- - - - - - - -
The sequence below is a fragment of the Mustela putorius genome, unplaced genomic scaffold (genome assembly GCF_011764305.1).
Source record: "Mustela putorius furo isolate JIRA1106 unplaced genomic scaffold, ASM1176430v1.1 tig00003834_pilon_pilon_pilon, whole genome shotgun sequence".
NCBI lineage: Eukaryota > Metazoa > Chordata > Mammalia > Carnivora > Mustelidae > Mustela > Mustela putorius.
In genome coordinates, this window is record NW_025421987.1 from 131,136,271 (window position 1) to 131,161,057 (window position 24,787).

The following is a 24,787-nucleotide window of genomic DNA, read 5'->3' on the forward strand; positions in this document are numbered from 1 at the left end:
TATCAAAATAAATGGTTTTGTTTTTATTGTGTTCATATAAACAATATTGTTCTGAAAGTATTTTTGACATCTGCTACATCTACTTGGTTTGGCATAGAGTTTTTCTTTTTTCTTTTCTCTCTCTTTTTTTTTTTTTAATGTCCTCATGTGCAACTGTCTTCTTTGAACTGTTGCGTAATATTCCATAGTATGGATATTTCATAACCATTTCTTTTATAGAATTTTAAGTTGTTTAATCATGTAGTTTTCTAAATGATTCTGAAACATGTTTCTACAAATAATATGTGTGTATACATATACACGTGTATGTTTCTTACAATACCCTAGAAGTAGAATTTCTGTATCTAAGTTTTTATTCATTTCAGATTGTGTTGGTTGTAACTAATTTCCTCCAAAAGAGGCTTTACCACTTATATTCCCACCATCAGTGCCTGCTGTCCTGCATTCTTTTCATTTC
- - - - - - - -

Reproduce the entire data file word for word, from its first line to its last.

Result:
The sequence below is a fragment of the Mustela putorius genome, unplaced genomic scaffold (genome assembly GCF_011764305.1).
Source record: "Mustela putorius furo isolate JIRA1106 unplaced genomic scaffold, ASM1176430v1.1 tig00003834_pilon_pilon_pilon, whole genome shotgun sequence".
NCBI lineage: Eukaryota > Metazoa > Chordata > Mammalia > Carnivora > Mustelidae > Mustela > Mustela putorius.
In genome coordinates, this window is record NW_025421987.1 from 131,136,271 (window position 1) to 131,161,057 (window position 24,787).

The following is a 24,787-nucleotide window of genomic DNA, read 5'->3' on the forward strand; positions in this document are numbered from 1 at the left end:
TATCAAAATAAATGGTTTTGTTTTTATTGTGTTCATATAAACAATATTGTTCTGAAAGTATTTTTGACATCTGCTACATCTACTTGGTTTGGCATAGAGTTTTTCTTTTTTCTTTTCTCTCTCTTTTTTTTTTTTTAATGTCCTCATGTGCAACTGTCTTCTTTGAACTGTTGCGTAATATTCCATAGTATGGATATTTCATAACCATTTCTTTTATAGAATTTTAAGTTGTTTAATCATGTAGTTTTCTAAATGATTCTGAAACATGTTTCTACAAATAATATGTGTGTATACATATACACGTGTATGTTTCTTACAATACCCTAGAAGTAGAATTTCTGTATCTAAGTTTTTATTCATTTCAGATTGTGTTGGTTGTAACTAATTTCCTCCAAAAGAGGCTTTACCACTTATATTCCCACCATCAGTGCCTGCTGTCCTGCATTCTTTTCATTTC